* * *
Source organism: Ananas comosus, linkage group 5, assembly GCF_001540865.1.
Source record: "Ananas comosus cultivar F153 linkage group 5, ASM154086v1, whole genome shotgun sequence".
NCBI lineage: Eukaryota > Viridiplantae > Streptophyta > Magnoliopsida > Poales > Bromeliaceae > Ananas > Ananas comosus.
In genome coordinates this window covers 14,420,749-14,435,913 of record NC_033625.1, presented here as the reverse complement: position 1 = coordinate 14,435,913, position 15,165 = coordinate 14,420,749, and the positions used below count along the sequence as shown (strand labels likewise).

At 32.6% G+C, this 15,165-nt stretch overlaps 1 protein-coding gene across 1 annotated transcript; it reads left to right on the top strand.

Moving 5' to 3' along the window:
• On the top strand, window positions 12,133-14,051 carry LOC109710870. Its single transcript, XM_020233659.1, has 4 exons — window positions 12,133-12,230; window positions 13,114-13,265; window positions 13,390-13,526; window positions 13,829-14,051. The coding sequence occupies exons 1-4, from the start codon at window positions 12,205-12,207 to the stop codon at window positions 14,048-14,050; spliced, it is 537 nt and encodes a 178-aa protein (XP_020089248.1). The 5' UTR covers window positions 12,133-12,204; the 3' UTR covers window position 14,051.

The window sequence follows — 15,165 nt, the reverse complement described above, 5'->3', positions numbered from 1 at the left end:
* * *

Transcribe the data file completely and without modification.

Source organism: Ananas comosus, linkage group 5, assembly GCF_001540865.1.
Source record: "Ananas comosus cultivar F153 linkage group 5, ASM154086v1, whole genome shotgun sequence".
NCBI lineage: Eukaryota > Viridiplantae > Streptophyta > Magnoliopsida > Poales > Bromeliaceae > Ananas > Ananas comosus.
In genome coordinates this window covers 14,420,749-14,435,913 of record NC_033625.1, presented here as the reverse complement: position 1 = coordinate 14,435,913, position 15,165 = coordinate 14,420,749, and the positions used below count along the sequence as shown (strand labels likewise).

At 32.6% G+C, this 15,165-nt stretch overlaps 1 protein-coding gene across 1 annotated transcript; it reads left to right on the top strand.

Moving 5' to 3' along the window:
• On the top strand, window positions 12,133-14,051 carry LOC109710870. Its single transcript, XM_020233659.1, has 4 exons — window positions 12,133-12,230; window positions 13,114-13,265; window positions 13,390-13,526; window positions 13,829-14,051. The coding sequence occupies exons 1-4, from the start codon at window positions 12,205-12,207 to the stop codon at window positions 14,048-14,050; spliced, it is 537 nt and encodes a 178-aa protein (XP_020089248.1). The 5' UTR covers window positions 12,133-12,204; the 3' UTR covers window position 14,051.

The window sequence follows — 15,165 nt, the reverse complement described above, 5'->3', positions numbered from 1 at the left end: